Are you ‘IN?’

  • Published
  • By Senior Master Sgt. Gerd Scheller
  • 21st Operations Support Squadron operations superintendent
The way you look at how you see your responsibilities can highly influence the way you approach your job and life overall. Being a military member can add a different perspective to life, it's definitely a different kind of lifestyle! As Air Force Pamphlet 36-2241, The Professional Development Guide extols, military members operate under what's called the "unlimited liability clause," meaning we might be expected to contribute far above what would be expected in most professions. But besides that, what's the difference between that and the public at large?

Should you go downtown and ask passers-by what they do, you'll get a number of responses, i.e. "I work at the supermarket," "I work for the newspaper," or "We subcontract for so-and-so." Now think of how you would respond to the same question as a military member. Would you say I work for the Air Force? ... at the Air Force? ... with the Air Force? In all these responses, something seems like its missing. Most military personnel I've heard would say, "I'm IN the Air Force; I'm IN the Army/Navy/Marines/Coast Guard." Why do we say this?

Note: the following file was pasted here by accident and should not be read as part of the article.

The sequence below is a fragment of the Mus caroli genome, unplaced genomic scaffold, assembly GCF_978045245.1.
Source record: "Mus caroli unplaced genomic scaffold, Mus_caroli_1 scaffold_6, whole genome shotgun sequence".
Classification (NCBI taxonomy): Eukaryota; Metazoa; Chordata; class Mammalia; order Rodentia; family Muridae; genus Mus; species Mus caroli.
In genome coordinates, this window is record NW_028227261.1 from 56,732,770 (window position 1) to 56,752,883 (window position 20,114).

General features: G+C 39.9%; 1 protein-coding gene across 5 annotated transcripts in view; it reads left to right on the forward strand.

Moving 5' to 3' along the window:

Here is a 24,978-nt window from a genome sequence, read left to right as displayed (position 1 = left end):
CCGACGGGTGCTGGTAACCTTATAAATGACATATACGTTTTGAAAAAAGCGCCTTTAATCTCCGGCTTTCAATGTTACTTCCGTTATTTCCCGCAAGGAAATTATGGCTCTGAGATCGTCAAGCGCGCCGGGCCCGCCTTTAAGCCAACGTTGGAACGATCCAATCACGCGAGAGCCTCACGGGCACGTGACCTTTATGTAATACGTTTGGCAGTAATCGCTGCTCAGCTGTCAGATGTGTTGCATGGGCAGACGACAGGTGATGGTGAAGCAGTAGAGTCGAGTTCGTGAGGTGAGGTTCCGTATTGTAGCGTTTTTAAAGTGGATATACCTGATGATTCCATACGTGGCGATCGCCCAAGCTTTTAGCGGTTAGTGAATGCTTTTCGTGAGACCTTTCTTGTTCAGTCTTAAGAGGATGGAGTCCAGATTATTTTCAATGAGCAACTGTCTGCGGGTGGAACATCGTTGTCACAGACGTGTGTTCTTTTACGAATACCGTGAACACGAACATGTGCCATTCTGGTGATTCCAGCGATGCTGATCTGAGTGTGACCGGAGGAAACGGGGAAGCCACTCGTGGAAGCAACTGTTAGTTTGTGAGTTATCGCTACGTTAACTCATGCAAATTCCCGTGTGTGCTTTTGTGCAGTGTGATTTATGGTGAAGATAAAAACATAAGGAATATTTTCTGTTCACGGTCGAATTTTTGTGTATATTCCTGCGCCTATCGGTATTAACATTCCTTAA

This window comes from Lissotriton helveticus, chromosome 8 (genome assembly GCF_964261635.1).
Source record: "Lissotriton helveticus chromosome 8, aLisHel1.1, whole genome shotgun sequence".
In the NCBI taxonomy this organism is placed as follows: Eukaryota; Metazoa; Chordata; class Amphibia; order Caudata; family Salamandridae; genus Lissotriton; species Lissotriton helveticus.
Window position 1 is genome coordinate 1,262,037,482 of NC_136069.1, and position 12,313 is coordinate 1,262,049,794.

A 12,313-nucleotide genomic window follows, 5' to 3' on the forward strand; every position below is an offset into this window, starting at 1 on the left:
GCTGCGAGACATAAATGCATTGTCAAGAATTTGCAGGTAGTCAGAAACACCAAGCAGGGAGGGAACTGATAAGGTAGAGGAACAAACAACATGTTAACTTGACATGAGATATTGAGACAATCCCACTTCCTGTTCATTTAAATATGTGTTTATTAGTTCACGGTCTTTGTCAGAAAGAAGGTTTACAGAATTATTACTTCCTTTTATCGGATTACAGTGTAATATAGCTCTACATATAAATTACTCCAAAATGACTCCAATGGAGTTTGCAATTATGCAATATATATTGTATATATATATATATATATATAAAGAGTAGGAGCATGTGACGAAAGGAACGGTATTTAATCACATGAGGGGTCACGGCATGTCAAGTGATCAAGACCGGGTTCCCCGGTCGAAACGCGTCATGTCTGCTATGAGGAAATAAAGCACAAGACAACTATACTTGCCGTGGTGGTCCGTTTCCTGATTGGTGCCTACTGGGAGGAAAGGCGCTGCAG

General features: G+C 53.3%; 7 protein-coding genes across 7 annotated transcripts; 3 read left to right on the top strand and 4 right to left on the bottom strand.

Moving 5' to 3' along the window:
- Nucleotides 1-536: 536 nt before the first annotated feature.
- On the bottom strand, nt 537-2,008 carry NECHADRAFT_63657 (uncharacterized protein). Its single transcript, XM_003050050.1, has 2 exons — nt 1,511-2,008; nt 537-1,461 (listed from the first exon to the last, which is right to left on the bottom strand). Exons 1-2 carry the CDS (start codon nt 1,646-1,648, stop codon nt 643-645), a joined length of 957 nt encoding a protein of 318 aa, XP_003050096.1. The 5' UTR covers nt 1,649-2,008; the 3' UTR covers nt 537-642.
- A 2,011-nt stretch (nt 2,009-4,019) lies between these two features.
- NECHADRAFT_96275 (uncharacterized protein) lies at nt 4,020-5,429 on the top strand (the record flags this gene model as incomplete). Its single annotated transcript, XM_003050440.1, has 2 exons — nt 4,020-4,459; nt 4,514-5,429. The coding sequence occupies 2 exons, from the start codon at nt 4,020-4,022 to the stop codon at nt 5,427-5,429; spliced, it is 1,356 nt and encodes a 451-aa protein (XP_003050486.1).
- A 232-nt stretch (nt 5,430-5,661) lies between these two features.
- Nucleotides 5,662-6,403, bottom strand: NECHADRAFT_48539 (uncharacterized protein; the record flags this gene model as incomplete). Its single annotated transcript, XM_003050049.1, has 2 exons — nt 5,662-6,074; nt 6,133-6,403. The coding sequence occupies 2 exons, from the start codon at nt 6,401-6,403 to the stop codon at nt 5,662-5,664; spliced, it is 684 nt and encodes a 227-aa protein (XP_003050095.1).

There's a not so subtle difference between the two perspectives. Working "for" someone implies a temporary state that believes when 4:30 p.m. arrives, if it isn't done, you can always do it tomorrow. Why should you work more than you have to? Unless you're on an hourly wage, you certainly aren't getting paid for it. It implies there's a limit to the perceived expectation. It's a contractual thing; a sense of "I'm going to do just what I'm paid to do and no more."

For those who reply they're working "at" a job, it implies you're focusing on a specific task, a specific time and place and that's what you're required to address. Again, this stresses limits to what is driving you, the perspective is that you are working for your own benefit, if others profit so be it.

Ok, now let's take a look at what being "IN" implies. According to AFPAM 36-2241 chapter 9, there aren't many jobs that require you to take an oath of personal commitment and ask you to abide by core values. It establishes a mindset that you're part of a collective that values valor, courage and sacrifice more than personal gain. It's part of the belief that expecting to go home when the end of the duty day rolls around may not be an option. More things can, and many times are, expected of all of us. The focus isn't on you, it's on the mission and everyone has a stake in it. Furthermore, as Airmen we have high expectations in our wingman that they will always be there to watch our back. Being "IN" requires more than just a creed, it requires commitment. It requires more than drive, it requires vision. It requires more than motivation, it may very well require your last full measure of devotion.

Next time you are out and about, I challenge you to ask someone what they do and think about their response. Then think about what your answer would be. How would being "IN" change your perspective? The question before you as a military professional isn't, "have you done your job?" or "have you made a profit?" The question is, "are you 'IN?'"